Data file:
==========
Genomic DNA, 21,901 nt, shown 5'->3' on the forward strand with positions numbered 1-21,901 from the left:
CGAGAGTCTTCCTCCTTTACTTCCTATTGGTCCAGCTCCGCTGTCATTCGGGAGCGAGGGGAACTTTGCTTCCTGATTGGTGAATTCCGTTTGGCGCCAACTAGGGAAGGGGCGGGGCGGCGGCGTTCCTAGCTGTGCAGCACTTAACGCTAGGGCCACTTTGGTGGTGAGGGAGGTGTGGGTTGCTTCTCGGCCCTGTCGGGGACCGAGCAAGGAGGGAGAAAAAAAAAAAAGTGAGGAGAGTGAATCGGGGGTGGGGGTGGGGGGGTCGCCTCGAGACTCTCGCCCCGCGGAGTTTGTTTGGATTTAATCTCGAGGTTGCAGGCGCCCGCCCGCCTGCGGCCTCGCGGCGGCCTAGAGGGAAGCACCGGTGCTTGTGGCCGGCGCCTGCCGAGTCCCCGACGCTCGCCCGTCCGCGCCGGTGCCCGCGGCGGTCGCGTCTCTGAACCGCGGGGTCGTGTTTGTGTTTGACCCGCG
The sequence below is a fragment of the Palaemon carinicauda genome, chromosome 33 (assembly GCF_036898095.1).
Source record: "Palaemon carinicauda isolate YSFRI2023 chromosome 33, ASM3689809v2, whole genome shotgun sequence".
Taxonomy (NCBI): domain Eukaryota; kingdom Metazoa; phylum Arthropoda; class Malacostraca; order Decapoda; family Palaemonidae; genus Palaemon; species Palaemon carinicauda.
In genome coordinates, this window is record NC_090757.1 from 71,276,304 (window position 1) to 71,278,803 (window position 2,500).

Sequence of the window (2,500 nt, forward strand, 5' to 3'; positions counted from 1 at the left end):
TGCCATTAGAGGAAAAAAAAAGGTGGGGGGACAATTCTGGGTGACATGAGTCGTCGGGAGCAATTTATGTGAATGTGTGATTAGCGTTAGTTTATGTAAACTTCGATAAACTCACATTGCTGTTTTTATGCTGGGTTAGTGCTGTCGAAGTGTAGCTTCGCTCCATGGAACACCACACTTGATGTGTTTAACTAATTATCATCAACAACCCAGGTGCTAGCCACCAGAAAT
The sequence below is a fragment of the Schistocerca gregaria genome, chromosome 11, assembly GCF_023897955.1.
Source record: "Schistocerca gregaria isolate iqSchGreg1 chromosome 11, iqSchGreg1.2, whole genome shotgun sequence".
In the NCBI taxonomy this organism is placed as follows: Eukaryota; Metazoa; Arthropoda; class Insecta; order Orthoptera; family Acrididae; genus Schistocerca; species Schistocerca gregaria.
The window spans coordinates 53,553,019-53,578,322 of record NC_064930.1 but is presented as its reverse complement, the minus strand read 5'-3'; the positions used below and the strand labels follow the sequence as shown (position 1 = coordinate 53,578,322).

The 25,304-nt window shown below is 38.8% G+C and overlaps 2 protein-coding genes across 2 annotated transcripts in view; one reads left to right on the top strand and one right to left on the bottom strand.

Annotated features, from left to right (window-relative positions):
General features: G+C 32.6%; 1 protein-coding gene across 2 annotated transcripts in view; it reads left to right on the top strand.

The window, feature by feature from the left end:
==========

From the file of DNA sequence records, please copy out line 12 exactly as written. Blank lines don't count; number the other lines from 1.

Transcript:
The window spans coordinates 53,553,019-53,578,322 of record NC_064930.1 but is presented as its reverse complement, the minus strand read 5'-3'; the positions used below and the strand labels follow the sequence as shown (position 1 = coordinate 53,578,322).